To the rear we have the wooded hillsides below The Peak. At night orange lamps show the path winding steeply up Old Peak Road. Atop the ridge some of the world’s most expensive real estate gazes scornfully at the hoi polloi below. That’s us.

I promised myself that I would do some walking if I could find reasonable paths to amble along. To my surprise (and even more so the surprise of my creaking knees and tugging hamstrings) there are several that I find manageable.

To get to the Peak plateau, where the tourists congregate to be disappointed at the invisible view, I have a choice. Chatham Path is a stone stairway that winds up to Barker Road. It is called The Central Green Trail. Just off the main path above May Road is a small, immaculately kept temple. Beyond the path winds through dense jungle on one side and steep slopes to the other, giving the typical panorama of the island. Small cascades suggest there ought to be more wildlife than is visible on my walks. A Pallas’s Squirrel tolerates me briefly then scuttles up the tree trunk and away as hikers approach behind me.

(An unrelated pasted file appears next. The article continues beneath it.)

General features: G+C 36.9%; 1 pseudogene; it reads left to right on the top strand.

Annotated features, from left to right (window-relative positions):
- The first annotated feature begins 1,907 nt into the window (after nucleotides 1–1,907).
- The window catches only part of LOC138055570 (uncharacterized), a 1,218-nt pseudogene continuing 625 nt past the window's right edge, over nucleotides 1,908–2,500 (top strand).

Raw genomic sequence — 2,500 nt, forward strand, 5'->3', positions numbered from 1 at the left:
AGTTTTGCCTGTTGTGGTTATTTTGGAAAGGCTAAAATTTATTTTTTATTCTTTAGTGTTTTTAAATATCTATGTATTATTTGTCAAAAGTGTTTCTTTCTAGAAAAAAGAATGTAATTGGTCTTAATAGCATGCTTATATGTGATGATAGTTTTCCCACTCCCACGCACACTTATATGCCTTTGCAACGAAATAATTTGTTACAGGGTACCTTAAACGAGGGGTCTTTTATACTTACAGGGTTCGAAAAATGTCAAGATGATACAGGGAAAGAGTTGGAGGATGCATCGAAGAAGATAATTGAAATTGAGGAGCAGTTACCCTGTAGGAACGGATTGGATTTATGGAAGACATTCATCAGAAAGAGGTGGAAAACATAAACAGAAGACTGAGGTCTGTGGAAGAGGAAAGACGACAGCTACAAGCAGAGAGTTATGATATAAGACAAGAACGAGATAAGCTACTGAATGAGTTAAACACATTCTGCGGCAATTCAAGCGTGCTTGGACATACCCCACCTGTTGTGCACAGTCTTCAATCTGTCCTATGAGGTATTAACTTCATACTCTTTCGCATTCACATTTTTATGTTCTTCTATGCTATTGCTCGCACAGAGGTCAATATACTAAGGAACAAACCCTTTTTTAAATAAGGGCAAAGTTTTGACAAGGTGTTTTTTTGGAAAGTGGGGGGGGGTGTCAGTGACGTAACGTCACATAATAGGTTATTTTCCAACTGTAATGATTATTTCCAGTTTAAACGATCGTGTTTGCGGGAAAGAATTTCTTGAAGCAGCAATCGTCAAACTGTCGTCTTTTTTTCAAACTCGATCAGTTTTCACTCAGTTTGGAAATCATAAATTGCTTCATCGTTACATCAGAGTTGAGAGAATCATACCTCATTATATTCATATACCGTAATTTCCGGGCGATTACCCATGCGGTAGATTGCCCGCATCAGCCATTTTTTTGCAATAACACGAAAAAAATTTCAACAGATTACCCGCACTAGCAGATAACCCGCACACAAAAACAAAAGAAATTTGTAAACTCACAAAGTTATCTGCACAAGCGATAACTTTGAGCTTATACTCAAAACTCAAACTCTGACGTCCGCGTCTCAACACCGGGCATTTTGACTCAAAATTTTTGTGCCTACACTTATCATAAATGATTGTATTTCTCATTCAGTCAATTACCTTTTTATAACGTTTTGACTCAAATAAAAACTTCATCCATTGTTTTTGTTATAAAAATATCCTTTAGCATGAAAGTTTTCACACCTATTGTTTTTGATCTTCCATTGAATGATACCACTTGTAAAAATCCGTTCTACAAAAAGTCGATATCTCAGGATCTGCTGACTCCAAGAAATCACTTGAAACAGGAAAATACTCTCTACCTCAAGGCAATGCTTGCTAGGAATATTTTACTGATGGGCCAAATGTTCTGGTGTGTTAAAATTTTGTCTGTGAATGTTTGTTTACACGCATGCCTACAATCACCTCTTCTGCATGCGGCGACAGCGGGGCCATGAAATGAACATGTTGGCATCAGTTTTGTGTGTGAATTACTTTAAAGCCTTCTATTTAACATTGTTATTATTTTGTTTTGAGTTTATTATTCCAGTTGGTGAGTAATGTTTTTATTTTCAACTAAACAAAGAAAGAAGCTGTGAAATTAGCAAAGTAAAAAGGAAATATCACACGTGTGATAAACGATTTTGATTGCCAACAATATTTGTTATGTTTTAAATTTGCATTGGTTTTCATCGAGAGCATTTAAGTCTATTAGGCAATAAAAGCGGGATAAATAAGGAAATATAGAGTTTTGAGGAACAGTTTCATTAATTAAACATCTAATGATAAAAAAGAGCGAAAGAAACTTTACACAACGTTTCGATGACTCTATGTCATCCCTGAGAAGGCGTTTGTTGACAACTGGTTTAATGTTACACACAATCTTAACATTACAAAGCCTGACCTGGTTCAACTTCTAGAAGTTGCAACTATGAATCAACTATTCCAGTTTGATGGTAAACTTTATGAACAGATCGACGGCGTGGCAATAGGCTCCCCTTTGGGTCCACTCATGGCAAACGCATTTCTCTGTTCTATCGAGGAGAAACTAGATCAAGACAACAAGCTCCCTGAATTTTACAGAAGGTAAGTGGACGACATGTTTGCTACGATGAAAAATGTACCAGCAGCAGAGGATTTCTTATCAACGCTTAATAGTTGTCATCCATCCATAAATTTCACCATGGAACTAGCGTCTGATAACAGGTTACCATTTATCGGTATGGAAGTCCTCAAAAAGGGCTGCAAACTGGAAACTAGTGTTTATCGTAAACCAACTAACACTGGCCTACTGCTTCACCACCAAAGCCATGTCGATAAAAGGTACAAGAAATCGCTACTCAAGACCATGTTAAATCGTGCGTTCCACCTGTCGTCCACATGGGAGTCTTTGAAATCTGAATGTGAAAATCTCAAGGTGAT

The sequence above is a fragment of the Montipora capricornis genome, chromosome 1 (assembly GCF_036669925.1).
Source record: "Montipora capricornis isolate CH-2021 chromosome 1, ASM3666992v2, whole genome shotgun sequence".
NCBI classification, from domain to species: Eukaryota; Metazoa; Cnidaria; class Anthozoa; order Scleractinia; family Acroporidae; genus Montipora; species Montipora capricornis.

I like this path but to get to the Peak the walk along Barker Road is unappealing. Construction work is everywhere in HK. Build, pause, knock down, rebuild. Creative destruction. Or destructive creation. Barker Road is a classic example. So generally I take the other route up.